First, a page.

Today's summit of heads of state from Europe's German-speaking countries would not, under normal circumstances, attract much attention, if only because the kings, princes, dukes and presidents attending such events are not executive leaders, so what they discuss does not automatically commit their respective governments.
Still, there is heightened relevance to this year's gathering in Luxembourg, which comes immediately after the shocking electoral result in Germany, in which an anti-immigrant, far-right political movement came out of nowhere to become the country's third-largest parliamentary party.
Unsurprisingly, therefore, immigration and the integration of ethnic and religious minorities top the agenda of today's meeting.
The group of German-speaking countries is hardly homogeneous. It includes Germany, Europe's biggest and most populous country, but also Liechtenstein and Luxembourg, Europe's smallest states. Some, like Austria, are member nations of the European Union, while others - such as Switzerland - are not.
And while the German language is officially used in all of them, in Belgium, which is also part of the group, only 1 per cent of the population speaks it as a mother tongue.
Still, the group accounts for around a fifth of Europe's total population and includes some of continent's wealthiest economies.
Although few of the heads of state will admit it publicly, all their countries have been affected by the decision of German Chancellor Angela Merkel back in 2015 to open her country's borders to a wave of refugees fleeing conflicts in the Middle East and further afield.
For countries such as Austria and Switzerland, which were on the pathway of the human tidal wave that followed, the impact of what became known as "Willkommenspolitik" (welcome politics) in the German-speaking world translated into an immediate jump in asylum-seekers. But for all the other nations attending today's summit, the impact was also considerable, by elevating immigration to the status of a critical national issue.
In retrospect, it is now clear that the biggest problem with the 2015 events was not necessarily the numbers involved - although at around one million new immigrants, these were considerable - but more with the impression that some European governments simply abandoned controls of their borders.
"Wir schaffen das" ("we can do it"), the phrase which Chancellor Merkel used at the height of the 2015 immigration crisis, may have made her an instant hero with the world's liberal press, but did her no favours whatsoever in Germany's elections this week. Almost six million Germans - roughly 13 per cent of those voting - rebuked her by opting for the anti-immigrant Alternative for Germany party.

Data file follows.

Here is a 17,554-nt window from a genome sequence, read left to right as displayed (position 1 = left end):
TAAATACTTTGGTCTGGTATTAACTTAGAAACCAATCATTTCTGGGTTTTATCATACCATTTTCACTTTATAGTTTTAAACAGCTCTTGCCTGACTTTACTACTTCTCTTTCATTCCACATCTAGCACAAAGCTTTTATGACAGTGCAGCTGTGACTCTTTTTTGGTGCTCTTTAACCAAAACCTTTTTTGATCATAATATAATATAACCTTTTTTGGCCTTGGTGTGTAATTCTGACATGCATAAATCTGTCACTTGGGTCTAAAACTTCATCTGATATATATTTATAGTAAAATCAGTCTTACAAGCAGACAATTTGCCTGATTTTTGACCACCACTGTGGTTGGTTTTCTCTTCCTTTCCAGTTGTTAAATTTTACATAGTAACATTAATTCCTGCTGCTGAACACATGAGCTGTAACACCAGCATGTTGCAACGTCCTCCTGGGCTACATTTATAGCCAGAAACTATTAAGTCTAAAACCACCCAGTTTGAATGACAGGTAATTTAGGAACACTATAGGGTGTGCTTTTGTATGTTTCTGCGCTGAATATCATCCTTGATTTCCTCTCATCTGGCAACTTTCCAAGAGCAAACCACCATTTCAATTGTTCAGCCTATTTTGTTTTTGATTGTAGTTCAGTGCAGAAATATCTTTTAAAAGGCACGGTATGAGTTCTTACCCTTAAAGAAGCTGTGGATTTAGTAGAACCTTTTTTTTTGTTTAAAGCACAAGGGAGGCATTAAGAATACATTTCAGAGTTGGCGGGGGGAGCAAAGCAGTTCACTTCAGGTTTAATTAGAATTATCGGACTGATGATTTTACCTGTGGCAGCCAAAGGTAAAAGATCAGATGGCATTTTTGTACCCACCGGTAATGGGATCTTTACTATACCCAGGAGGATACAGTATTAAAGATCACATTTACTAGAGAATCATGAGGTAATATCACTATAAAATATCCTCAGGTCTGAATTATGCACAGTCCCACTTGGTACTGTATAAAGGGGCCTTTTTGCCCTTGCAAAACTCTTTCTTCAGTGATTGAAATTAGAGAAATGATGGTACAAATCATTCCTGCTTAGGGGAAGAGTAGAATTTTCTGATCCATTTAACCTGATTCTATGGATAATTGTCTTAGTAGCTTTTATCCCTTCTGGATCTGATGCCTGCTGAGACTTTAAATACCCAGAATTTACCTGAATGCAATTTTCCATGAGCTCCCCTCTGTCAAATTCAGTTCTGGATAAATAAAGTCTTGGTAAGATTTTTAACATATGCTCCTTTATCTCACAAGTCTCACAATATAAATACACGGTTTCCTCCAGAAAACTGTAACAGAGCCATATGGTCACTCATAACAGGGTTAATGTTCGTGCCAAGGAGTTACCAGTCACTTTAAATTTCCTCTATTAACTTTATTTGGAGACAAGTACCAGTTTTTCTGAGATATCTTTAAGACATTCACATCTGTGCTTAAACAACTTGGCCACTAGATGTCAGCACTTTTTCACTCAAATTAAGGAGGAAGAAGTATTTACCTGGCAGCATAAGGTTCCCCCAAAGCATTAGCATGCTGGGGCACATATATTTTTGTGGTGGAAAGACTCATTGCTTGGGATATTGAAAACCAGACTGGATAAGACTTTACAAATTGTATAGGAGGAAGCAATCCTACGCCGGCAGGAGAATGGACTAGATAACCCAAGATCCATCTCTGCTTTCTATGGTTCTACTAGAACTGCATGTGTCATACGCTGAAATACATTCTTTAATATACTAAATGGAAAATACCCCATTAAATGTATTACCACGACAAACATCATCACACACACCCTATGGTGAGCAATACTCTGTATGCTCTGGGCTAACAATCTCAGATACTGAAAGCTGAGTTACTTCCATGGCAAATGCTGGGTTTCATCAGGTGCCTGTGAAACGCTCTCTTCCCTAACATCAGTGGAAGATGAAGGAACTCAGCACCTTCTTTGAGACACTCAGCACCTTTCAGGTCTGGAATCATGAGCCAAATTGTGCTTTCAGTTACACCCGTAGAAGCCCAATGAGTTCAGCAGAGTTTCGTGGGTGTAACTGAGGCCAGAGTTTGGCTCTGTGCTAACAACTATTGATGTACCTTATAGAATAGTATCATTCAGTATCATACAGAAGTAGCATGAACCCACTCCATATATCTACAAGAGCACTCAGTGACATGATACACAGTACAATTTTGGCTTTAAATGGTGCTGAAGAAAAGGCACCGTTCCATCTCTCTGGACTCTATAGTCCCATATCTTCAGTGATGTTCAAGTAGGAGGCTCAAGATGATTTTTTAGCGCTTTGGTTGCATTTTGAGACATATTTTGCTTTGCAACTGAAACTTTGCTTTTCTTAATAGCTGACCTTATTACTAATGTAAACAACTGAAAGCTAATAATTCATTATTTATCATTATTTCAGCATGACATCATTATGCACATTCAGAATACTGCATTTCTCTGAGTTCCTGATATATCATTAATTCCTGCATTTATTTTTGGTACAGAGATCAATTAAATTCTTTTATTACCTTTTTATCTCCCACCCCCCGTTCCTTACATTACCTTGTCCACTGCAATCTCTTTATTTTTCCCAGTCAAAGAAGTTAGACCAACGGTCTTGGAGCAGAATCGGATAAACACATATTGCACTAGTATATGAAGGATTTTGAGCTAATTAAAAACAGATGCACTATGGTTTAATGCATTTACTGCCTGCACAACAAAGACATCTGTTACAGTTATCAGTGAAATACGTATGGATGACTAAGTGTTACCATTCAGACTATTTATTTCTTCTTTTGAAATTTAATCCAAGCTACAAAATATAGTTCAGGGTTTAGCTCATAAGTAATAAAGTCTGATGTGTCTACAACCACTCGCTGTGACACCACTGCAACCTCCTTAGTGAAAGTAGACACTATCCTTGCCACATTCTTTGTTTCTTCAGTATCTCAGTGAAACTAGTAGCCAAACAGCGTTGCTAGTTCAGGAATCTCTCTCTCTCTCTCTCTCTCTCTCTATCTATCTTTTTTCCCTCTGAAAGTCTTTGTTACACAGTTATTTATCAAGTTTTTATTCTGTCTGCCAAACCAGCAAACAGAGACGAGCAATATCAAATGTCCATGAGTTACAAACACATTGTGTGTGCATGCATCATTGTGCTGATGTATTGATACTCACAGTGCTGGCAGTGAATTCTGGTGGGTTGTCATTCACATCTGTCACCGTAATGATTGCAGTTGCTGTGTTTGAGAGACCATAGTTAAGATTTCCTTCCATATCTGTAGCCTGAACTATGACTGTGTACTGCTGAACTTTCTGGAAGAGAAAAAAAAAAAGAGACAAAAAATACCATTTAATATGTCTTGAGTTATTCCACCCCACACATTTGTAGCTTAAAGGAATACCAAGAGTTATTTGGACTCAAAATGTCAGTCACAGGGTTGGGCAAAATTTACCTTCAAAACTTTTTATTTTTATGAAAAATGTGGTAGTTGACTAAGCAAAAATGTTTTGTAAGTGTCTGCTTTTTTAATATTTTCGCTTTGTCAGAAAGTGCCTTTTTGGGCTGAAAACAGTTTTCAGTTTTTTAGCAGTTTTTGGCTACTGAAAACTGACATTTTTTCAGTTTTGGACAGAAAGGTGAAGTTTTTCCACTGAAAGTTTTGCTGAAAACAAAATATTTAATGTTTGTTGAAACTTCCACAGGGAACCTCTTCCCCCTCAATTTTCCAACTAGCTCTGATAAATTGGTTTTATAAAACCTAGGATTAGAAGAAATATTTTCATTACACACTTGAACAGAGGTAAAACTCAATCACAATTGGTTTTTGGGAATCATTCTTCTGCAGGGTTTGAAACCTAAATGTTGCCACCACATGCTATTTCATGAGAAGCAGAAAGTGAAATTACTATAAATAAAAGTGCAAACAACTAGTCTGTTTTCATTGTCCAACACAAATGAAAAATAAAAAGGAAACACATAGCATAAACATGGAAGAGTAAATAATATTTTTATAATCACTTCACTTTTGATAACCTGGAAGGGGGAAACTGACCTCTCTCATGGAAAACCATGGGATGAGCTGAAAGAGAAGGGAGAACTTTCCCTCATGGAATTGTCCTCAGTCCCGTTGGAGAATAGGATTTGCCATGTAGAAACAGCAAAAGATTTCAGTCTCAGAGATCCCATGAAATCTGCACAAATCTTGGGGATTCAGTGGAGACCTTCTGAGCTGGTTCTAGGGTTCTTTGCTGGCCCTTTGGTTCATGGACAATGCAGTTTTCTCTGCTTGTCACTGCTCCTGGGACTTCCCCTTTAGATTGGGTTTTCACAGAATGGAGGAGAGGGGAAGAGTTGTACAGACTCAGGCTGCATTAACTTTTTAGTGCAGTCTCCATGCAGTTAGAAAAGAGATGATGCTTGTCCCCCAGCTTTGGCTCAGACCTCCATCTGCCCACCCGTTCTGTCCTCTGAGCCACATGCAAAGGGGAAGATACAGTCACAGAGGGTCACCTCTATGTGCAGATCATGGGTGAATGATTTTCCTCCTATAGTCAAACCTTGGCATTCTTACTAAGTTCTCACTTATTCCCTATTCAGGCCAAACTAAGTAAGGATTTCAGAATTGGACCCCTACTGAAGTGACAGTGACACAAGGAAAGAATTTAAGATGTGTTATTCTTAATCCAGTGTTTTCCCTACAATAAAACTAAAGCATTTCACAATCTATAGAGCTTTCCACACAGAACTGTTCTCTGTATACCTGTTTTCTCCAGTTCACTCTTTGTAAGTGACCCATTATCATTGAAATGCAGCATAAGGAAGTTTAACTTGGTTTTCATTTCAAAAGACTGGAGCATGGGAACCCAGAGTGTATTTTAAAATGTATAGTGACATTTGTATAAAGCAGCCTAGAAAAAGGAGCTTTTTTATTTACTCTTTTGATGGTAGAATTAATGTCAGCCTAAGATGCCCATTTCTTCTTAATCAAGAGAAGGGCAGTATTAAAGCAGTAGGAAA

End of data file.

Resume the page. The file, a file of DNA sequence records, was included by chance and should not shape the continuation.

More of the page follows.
And as the leaders attending today's summit know, they should get ready for another anti-immigrant backlash in Austria, which holds its own general elections on Oct 15, and where the far-right Freedom Party is doing very well. It is predicted to win a quarter of all national votes, just about the same as the currently ruling Austrian Socialists, who may well be pushed from government into a humiliating third place in the next Parliament.
Austria is also an example of another regional phenomenon: the wholesale shift to the right of the entire political spectrum as a result of the immigration debate. The 31-year-old Austrian Foreign Minister Sebastian Kurz, who runs the country's centre-right People's Party and is predicted to become the country's next chancellor, is trying to limit the extremists' appeal by arguing that benefits and social welfare payments to migrants should be cut by half, to around €560 (S$895) per month.
"We must protect our social system from further immigration," says Mr Kurz, ignoring evidence that his proposed payments to migrants fall way below Austria's own poverty threshold.
From Oct 1, a ban on women covering their faces will also come into force in Austria.
And something similar is happening in Switzerland, where bans are in place against the construction of mosque minarets and the government is scrambling to save its privileged trading status with the EU, while still enforcing restrictions on immigration.
All eyes, however, are on Germany, where Chancellor Merkel has vowed to take the sting out of the anti-immigration backlash by "winning back voters" with "with good policies that solve problems".
A full Austrian-style tilt to the political right is probably excluded, but tougher border controls are certainly on the cards.
By sheer coincidence, the presidents of both Germany and Austria, the German world's biggest countries, belong to the centre-left of politics, so they are guaranteed to take a dim view of policies which discriminate against Muslims and other ethnic minorities.
Austrian President Alexander Van der Bellen has already publicly criticised his country's ban on veils.
But the influence of such heads of states is limited. And meanwhile, the political ground is shifting under their feet.